Yesterday, I received my ballot paper from PCS for national industrial action. Would I be prepared to take strike action and industrial action short of a strike? Yes and yes. Having voted to that effect, I popped my ballot in its envelope and posted it. Now begins the real campaigning work.
In the run up to, and aftermath of the vote at PCS conference, I found it far too easy to be cynical. Slogans such as "strike for the alternative" implied that a one-day strike was the limit of trade unionists' imaginations. Socialist Party and PCS Vice President John McInally's articles in the Socialist confirmed this position, claiming the ballot "set out a strategy capable of defeating the cuts" and describing General Secretary Mark Serwotka and President Janice Godrich as delivering "analytical, fighting speeches." Far from a great militant fightback and "strategies for struggle," promoting illusions and taking extremely limited actions was the order of the day for the official leadership.
But my cynicism is, and always has been, aimed squarely at bureaucracy and hierarchy. At a rank-and-file level, the picture is often very different. My own branch - where as an anarcho-syndicalist I am a minority of one - has formed a strike committee and we have built encouraging mass picket lines into our campaigning drive. We are also in the first stages of setting up a locally-controlled hardship fund. Efforts are under way to make this more than just a tired and routine one-day set-piece.
Nor are we unique in this respect. A number of organising meetings have taken place across the country to discuss ways to "generalise the strike." The idea that this must be more than just a one day strike, and that it must be more than just civil and public servants, teachers and lecturers involved is taking hold and spreading.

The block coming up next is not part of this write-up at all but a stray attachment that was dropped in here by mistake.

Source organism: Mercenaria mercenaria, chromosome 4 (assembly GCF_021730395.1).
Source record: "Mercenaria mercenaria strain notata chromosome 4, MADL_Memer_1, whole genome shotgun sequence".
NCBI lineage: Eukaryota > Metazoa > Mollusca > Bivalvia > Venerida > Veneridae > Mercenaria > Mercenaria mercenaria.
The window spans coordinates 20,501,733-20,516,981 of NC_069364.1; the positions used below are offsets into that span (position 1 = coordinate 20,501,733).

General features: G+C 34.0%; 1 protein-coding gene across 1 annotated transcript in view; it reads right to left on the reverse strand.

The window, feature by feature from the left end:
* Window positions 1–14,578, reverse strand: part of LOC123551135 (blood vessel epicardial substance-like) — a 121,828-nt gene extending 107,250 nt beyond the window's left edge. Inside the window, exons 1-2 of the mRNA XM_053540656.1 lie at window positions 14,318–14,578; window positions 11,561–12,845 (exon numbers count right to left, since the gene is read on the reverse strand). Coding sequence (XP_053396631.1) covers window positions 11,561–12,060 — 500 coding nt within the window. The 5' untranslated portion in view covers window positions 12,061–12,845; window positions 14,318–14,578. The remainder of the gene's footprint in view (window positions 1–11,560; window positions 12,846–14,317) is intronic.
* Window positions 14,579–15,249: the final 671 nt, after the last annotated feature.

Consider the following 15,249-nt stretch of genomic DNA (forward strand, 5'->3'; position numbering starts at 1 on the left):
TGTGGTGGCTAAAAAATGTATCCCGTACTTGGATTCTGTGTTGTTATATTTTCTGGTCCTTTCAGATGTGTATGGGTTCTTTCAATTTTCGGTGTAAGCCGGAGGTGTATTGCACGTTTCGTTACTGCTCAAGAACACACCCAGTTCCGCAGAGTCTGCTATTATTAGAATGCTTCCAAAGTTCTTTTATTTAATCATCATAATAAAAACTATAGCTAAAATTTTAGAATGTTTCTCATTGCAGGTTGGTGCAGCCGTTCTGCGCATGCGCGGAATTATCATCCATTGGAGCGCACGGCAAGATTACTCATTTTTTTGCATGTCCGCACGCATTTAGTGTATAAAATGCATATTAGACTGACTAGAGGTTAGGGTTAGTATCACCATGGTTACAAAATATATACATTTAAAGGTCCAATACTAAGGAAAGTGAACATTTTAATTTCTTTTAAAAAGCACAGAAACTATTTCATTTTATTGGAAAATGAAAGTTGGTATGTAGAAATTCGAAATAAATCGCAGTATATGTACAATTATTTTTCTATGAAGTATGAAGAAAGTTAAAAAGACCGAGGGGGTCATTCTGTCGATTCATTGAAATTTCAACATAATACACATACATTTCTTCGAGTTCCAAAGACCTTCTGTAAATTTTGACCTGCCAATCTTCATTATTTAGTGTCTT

As far as I can see, it is unlikely that June 30th will become a general strike in the understood sense. However, we can turn it into a social strike through the use of widespread direct action. UK Uncut are currently focused on Saturday's actions over the NHS, but I hope they will be out on the day, doing what they do best. I hope the local groups campaigning to save Sure Start centres, libraries, etc, choose that day to organise pickets, occupations and blockades. I hope that school children continue the recent trend of leading their own walkouts and stand in solidarity with their teachers. I hope that disabled people continue to engage in disruptive direct action to draw attention to themselves.
In short, I hope and urge that on June 30th there is a widespread movement to inflict as much economic damage as possible. The attacks we face are coming at us as a class, and our resistance should not be divided into categories or single issues. After all, an injury to one is an injury to all!